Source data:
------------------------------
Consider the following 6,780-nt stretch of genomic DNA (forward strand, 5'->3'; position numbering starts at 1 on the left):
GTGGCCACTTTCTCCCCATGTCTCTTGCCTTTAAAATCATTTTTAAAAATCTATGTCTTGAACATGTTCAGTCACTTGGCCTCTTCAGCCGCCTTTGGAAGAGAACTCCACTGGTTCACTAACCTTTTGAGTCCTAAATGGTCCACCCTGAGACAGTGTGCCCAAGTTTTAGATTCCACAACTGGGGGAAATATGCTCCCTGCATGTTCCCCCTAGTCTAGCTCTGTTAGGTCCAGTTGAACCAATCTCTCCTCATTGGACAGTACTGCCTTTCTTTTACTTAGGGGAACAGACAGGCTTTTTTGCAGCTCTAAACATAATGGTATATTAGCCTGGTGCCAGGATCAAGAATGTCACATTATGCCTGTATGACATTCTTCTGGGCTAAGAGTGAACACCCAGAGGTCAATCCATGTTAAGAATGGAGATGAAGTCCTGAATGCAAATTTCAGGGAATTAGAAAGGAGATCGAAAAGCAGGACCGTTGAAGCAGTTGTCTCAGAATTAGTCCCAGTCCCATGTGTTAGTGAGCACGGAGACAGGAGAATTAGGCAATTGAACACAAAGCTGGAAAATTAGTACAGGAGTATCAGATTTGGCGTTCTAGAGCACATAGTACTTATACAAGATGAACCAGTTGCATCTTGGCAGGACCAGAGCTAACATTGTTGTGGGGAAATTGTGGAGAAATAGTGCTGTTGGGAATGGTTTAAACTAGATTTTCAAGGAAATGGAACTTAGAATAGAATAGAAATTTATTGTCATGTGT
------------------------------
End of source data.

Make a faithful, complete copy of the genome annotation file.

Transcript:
Consider the following 6,780-nt stretch of genomic DNA (forward strand, 5'->3'; position numbering starts at 1 on the left):
GTGGCCACTTTCTCCCCATGTCTCTTGCCTTTAAAATCATTTTTAAAAATCTATGTCTTGAACATGTTCAGTCACTTGGCCTCTTCAGCCGCCTTTGGAAGAGAACTCCACTGGTTCACTAACCTTTTGAGTCCTAAATGGTCCACCCTGAGACAGTGTGCCCAAGTTTTAGATTCCACAACTGGGGGAAATATGCTCCCTGCATGTTCCCCCTAGTCTAGCTCTGTTAGGTCCAGTTGAACCAATCTCTCCTCATTGGACAGTACTGCCTTTCTTTTACTTAGGGGAACAGACAGGCTTTTTTGCAGCTCTAAACATAATGGTATATTAGCCTGGTGCCAGGATCAAGAATGTCACATTATGCCTGTATGACATTCTTCTGGGCTAAGAGTGAACACCCAGAGGTCAATCCATGTTAAGAATGGAGATGAAGTCCTGAATGCAAATTTCAGGGAATTAGAAAGGAGATCGAAAAGCAGGACCGTTGAAGCAGTTGTCTCAGAATTAGTCCCAGTCCCATGTGTTAGTGAGCACGGAGACAGGAGAATTAGGCAATTGAACACAAAGCTGGAAAATTAGTACAGGAGTATCAGATTTGGCGTTCTAGAGCACATAGTACTTATACAAGATGAACCAGTTGCATCTTGGCAGGACCAGAGCTAACATTGTTGTGGGGAAATTGTGGAGAAATAGTGCTGTTGGGAATGGTTTAAACTAGATTTTCAAGGAAATGGAACTTAGAATAGAATAGAAATTTATTGTCATGTGT